Thursday, August 26, 2010

Das Neue Jerusalem

Enter ye in at the narrow gate: for wide is the gate and broad is the way that leadeth to destruction, and many there are who go in thereat. How narrow is the gate, and strait is the way that leadeth to life: and few there are that find it!
Matthew 7:13-14.

From at least the late 14th or early 15th century, illuminated cycles of St. John's Apocalypse conventionally included images of Death, the Devil, the Fall of Babylon with shattered towers and fire from heaven, the Star of the Second Advent, the darkened Moon and Sun, angels, resurrection, the Last Judgment, the Risen Christ (often with attributes of the Passion and the symbols of the Evangelists), and the New World or New Jerusalem. In other words, the subject matter of Tarot’s highest trumps was standard stuff. Moreover, it was obviously appropriate subject matter with which to conclude a moral allegory. (As always, a sober look at the Tarot trump subjects tends to make occultist claims about the mysterious Major Arcana seem stupid; and just as dim-witted are the silly secrets “discovered” today by online Tarot enthusiasts.) Such Apocalyptic cycles are commonly associated with late-medieval and Renaissance works from Europe. However, the following devotional print with the same elements is from 19th-century Pennsylvania.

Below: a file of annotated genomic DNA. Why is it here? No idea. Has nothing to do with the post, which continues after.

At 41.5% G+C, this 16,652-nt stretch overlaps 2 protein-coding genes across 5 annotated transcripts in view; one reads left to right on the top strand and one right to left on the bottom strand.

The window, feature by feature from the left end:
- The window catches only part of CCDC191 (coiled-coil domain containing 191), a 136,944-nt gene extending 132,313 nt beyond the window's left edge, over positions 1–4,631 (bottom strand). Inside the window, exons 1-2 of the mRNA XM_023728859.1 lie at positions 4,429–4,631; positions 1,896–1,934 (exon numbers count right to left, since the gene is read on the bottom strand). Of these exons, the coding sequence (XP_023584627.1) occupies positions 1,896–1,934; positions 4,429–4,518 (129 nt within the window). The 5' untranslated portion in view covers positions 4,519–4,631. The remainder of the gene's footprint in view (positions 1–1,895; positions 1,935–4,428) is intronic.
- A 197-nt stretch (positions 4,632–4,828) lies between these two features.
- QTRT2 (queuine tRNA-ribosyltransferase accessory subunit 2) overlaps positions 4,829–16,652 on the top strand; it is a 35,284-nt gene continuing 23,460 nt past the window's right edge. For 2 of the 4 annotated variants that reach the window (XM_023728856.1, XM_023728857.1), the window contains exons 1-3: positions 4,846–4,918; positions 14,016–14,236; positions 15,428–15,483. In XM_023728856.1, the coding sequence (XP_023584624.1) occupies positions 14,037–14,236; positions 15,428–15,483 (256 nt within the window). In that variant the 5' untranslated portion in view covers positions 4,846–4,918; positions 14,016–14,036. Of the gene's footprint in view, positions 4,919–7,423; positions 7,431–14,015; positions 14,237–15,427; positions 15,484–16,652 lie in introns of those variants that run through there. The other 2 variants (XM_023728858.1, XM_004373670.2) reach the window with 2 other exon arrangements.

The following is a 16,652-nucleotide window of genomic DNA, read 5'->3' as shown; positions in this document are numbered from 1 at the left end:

Das Neue Jerusalem
Devotional woodcut, 19th century

The Pennsylvania German print is from the Library of Congress, and appeared in Eyes of the Nation: A Visual History of the United States (1997) by Vincent Virga. Highlighted elements of the image above include a personified Death, the Devil, a Star (over the head of the Resurrected Christ, symbolizing the Second Coming), Moon and Sun, trumpeting angels of the Last Resurrection, and Christ in an aureole. The entire top panel, New Jerusalem, is cognate to the New World of Tarot. The only missing subject from the highest trumps is Fire/Lightning/Tower, which in many Apocalyptic cycles refers to the Fall of Babylon. Here instead we have the Whore of Babylon, who comes before the destruction and leads her followers to perdition. The main point of posting this print is to emphasize that these subjects were not only commonplace before Tarot was created but also remained traditional for centuries afterward, because they were taken directly from the Bible.